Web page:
The hero on horseback is Skanderbeg (Lord Alexander) who fought against the Ottomans in the 15th century. The building at the left has remained unfinished for 15 years.

Klodi told us a story about another building in Tirana, an odd-shaped concrete building with a roof that looks like a rippled skirt (a reference, maybe, to the traditional men’s costume– the "fustanella," meaning “put it all inside”– of both Greece and Albania).  It was envisioned as a marble monument to the late Stalinist dictator Hoxha (more on this later) and designed by his daughter, an architect. In the post-Hoxha years the monument idea never came to fruition. This was hardly surprising, given the antipathies he engendered among Albanians who survived his rule.  The building began to deteriorate. Perhaps, thought one governmental ruling party, it could become an arts center.  Good idea.  Scaffolding was erected.  Then there was a regime change.  The scaffolding came down, but, sadly, there had been no restoration.  Another regime change occurred, and this time it was decided the building would be destroyed.  But before that could happen, the regime changed once more. Scaffolding went up.  After a time the scaffolding was removed.  The building had not been restored.  But all the marble was gone.

Not much is lacking in design elements. Along the road there were shops specializing in selling columns.

Another unfinished residence

Location, location...

A Ridiculously Abridged History Leading to Hoxha 


Long ago in Albania there were the Illyrian and Greek tribes. Then the Romans arrived (mostly a good thing for infrastructure building and so forth), until Goths and the Huns put an end to the Romans.  Before you knew it it was the Middle Ages, a time when clans dominated the land, literally and figuratively (remnants of their domination can be seen as crumbling castles on mountaintops), followed by a sort of Venetian-Serbian Empire that then became part of the Ottoman Empire.  In 1912 Albania declared its independence, and after a few historical bumps, became a monarchy under a self-declared king known as King Zog.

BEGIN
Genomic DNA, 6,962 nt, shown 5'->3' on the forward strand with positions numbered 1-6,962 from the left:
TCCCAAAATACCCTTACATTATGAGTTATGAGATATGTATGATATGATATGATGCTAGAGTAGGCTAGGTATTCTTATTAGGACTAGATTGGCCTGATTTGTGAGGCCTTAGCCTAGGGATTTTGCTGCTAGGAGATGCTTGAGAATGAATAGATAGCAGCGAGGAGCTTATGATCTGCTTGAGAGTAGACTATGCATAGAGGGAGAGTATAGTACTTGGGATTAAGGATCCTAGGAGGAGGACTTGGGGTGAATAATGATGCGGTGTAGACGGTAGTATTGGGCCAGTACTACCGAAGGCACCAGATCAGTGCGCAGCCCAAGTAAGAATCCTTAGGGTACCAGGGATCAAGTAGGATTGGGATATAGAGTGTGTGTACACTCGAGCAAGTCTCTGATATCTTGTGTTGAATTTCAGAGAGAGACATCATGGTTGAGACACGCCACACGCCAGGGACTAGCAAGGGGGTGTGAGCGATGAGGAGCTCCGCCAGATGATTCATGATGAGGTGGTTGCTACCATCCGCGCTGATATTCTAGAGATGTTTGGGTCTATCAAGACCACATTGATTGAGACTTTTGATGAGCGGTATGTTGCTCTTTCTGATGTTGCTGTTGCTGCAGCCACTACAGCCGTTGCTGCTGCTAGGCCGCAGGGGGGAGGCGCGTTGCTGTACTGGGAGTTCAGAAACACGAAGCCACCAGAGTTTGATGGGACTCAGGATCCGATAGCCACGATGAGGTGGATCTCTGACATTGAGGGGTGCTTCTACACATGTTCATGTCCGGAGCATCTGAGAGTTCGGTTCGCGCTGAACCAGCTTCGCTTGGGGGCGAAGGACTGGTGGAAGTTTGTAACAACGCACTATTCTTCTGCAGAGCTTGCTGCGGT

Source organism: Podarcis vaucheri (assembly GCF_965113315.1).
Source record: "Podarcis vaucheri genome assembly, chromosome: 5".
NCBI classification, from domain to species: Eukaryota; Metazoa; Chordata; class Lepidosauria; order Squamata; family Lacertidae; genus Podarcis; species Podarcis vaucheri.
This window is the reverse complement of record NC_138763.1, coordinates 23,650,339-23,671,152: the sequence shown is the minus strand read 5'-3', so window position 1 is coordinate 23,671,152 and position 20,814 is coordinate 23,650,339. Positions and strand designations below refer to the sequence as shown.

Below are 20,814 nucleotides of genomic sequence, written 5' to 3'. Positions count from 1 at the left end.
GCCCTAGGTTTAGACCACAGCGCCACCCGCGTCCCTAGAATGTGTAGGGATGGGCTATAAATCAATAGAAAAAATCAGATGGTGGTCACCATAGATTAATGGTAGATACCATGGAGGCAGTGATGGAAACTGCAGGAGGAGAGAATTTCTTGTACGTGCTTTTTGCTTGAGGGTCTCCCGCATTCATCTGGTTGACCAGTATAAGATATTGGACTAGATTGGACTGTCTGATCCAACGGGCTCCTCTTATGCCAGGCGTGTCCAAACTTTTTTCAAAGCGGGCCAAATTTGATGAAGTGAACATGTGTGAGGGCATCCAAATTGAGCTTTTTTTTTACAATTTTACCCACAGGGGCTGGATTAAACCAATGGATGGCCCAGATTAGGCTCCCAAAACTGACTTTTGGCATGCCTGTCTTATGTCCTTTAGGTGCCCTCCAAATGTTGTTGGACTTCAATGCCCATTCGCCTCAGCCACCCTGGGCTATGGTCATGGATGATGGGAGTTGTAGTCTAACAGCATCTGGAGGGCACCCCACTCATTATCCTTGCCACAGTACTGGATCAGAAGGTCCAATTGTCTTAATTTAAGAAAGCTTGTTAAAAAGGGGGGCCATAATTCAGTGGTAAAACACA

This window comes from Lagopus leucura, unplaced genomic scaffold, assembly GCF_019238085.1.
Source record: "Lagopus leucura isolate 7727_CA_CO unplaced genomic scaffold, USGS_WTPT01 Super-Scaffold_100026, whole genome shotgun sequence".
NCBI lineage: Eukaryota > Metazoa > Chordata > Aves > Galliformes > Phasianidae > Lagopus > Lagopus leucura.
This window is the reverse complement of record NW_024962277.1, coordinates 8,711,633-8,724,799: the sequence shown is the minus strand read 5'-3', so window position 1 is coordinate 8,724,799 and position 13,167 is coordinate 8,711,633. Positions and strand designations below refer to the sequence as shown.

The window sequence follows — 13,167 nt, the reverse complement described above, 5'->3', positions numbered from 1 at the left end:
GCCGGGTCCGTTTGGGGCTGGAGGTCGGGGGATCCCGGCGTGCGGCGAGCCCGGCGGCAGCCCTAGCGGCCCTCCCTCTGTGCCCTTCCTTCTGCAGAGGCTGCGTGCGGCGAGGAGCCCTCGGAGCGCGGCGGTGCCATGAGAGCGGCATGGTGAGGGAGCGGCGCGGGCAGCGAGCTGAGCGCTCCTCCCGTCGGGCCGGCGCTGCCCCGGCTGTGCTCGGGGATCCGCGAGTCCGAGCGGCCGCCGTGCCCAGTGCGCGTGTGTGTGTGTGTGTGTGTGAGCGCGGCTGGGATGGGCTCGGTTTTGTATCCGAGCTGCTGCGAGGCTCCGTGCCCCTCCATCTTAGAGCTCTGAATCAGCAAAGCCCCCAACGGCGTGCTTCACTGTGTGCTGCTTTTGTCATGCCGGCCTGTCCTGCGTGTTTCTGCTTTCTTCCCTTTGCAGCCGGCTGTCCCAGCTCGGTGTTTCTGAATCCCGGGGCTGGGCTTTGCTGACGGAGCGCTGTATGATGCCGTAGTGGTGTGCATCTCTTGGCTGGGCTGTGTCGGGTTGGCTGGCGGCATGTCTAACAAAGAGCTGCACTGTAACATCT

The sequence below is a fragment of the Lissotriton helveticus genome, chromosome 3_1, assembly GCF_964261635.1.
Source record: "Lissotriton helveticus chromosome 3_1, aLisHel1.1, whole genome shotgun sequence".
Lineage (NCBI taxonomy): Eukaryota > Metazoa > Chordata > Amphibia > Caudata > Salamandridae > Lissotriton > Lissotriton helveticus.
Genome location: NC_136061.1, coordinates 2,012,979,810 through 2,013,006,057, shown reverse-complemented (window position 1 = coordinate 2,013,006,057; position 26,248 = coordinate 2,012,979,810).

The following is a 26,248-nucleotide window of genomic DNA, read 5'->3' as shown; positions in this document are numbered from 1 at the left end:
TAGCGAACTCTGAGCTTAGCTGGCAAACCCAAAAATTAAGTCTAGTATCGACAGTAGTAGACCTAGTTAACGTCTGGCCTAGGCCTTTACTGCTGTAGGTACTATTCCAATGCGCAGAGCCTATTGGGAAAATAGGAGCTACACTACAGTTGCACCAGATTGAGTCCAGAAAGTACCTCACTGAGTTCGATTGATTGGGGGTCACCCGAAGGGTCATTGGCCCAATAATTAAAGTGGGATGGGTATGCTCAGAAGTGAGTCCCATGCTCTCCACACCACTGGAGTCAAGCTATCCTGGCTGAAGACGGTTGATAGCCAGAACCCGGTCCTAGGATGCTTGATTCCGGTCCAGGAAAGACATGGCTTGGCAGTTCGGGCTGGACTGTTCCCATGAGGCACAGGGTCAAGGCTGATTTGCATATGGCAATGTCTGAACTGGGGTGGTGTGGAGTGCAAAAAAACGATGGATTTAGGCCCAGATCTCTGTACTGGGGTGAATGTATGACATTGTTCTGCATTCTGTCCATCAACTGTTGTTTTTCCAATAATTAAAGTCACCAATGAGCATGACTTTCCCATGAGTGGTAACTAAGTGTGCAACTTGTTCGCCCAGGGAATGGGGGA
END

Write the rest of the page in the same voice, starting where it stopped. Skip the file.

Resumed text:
King Zog, like other self-made leaders, did a few good things to start with, but spent a good amount of time and money working on his royalness. (He had Europe scoured for a lady of actual royal blood to wed and so enhance his own kingship.) Zog's downfall came along with World War II (he had sided with Mussolini) and the occupation of Albania first by the Nazis, then the Italian Fascists (no longer friends with Zog who fled), after which a promising Communist named Enver Hoxha was installed as leader. Unlike Communist Tito of the new Yugoslavia, Hoxha’s model was not so much Marx as Stalin, although perhaps Hitler could have served him as a model equally well. The years of Hoxha’s reign were a downhill slide into oppression. Albania became the North Korea of its time.  This is the Albania I remember reading about with amazement. Klodi pointed out the section of Tirana where Hoxha and his closest associates lived in fortified splendor, enjoying the luxuries of the west that were denied to everyone else. The country became a prison for its own people. He ordered concentration camps and death for those in opposition or for causing other annoyances. The national museum has a photo of Hoxha’s closest friend and minister, killed by two bullets to the heart, heedlessly dubbed a suicide.  Hoxha’s paranoia about invasion grew large–by this time he had alienated his only allies,Yugoslavia (Tito), Russia (Stalin), and China (Mao)–and, fearing invasion from somewhere or other, was moved to build bunkers all over the country. The bunkers were intended to protect soldiers, and were not for ordinary citizens. Hoxha died a natural death in 1985.

No, not Peter Sellers, but King Zog. The source of those many medals is unclear.

One of Hoxha's many, many bunkers, this one in the middle of downtown Tirana

Out in the Country